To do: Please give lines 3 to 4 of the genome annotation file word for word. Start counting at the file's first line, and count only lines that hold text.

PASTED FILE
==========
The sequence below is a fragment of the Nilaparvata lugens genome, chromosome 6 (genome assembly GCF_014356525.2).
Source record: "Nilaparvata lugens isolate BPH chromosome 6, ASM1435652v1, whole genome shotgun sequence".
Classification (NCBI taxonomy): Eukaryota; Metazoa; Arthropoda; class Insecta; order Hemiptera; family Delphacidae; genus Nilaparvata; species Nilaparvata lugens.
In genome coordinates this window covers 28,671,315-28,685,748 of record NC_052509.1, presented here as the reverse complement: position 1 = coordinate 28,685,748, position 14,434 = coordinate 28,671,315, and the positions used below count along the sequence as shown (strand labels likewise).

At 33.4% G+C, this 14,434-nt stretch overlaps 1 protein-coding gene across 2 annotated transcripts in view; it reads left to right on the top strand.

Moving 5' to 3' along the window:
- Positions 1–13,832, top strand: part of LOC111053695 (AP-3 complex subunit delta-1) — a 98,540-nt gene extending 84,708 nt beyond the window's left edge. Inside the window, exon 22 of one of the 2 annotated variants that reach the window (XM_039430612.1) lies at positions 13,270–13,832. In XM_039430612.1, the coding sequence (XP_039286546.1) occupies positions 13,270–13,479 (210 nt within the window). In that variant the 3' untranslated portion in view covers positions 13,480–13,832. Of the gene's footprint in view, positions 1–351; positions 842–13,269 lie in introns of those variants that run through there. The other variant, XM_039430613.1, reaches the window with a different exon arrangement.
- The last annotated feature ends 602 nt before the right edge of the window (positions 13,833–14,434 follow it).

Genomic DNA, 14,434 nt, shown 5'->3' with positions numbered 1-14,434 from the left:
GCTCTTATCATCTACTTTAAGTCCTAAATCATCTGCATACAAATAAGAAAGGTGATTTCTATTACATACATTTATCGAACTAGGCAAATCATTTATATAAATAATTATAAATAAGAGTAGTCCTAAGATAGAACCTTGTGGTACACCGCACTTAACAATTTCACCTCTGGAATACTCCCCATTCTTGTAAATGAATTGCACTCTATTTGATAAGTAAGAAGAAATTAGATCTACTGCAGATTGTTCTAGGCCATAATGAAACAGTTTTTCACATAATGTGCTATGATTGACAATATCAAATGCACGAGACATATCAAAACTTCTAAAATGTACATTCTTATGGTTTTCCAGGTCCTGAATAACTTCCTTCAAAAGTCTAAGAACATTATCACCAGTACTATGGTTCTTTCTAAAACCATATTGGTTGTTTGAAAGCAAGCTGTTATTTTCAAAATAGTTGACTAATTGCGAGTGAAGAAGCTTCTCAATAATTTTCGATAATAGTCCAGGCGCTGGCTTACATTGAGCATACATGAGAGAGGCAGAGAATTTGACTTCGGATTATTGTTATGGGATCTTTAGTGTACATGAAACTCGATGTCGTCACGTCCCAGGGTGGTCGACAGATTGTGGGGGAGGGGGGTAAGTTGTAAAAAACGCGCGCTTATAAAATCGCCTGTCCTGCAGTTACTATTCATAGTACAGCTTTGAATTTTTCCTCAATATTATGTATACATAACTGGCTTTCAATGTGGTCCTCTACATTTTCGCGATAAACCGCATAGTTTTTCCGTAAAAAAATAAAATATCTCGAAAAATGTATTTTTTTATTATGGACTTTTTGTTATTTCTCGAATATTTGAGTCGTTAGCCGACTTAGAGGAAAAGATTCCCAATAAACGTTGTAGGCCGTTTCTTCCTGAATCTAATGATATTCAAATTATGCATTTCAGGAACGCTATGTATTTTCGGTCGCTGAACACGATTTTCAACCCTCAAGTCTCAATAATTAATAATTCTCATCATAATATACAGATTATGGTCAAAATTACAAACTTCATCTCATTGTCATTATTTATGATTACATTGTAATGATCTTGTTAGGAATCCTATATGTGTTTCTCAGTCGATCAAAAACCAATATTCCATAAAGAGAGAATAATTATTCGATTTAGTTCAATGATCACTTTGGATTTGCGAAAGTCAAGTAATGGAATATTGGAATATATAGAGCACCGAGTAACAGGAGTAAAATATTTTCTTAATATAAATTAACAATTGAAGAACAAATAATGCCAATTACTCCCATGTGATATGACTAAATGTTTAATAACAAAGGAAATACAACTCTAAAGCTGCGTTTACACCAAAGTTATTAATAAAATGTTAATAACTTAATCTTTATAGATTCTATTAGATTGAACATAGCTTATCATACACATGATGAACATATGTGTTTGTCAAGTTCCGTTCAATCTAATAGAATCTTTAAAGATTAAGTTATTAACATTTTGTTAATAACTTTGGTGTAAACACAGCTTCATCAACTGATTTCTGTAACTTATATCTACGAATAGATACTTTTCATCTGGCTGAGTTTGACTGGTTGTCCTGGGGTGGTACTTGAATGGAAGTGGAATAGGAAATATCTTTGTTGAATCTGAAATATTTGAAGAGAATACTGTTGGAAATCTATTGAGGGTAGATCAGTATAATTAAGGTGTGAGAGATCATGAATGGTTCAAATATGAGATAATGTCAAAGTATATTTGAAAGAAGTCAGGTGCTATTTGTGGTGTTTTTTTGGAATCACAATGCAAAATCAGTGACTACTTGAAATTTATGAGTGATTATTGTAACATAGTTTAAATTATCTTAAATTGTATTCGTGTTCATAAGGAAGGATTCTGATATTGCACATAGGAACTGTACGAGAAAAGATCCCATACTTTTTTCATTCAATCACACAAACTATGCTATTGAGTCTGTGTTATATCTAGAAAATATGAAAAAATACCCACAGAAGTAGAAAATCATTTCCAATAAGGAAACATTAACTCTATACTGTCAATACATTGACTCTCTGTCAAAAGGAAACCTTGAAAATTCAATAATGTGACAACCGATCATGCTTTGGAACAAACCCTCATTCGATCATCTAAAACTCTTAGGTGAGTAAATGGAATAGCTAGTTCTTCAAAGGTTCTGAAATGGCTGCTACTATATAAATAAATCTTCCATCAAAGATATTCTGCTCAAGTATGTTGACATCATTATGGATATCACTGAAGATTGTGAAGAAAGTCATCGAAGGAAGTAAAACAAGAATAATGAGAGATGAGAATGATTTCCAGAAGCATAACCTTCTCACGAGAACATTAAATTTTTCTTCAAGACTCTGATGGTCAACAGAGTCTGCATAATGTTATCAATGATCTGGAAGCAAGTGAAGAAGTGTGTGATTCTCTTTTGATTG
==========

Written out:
Classification (NCBI taxonomy): Eukaryota; Metazoa; Arthropoda; class Insecta; order Hemiptera; family Delphacidae; genus Nilaparvata; species Nilaparvata lugens.
In genome coordinates this window covers 28,671,315-28,685,748 of record NC_052509.1, presented here as the reverse complement: position 1 = coordinate 28,685,748, position 14,434 = coordinate 28,671,315, and the positions used below count along the sequence as shown (strand labels likewise).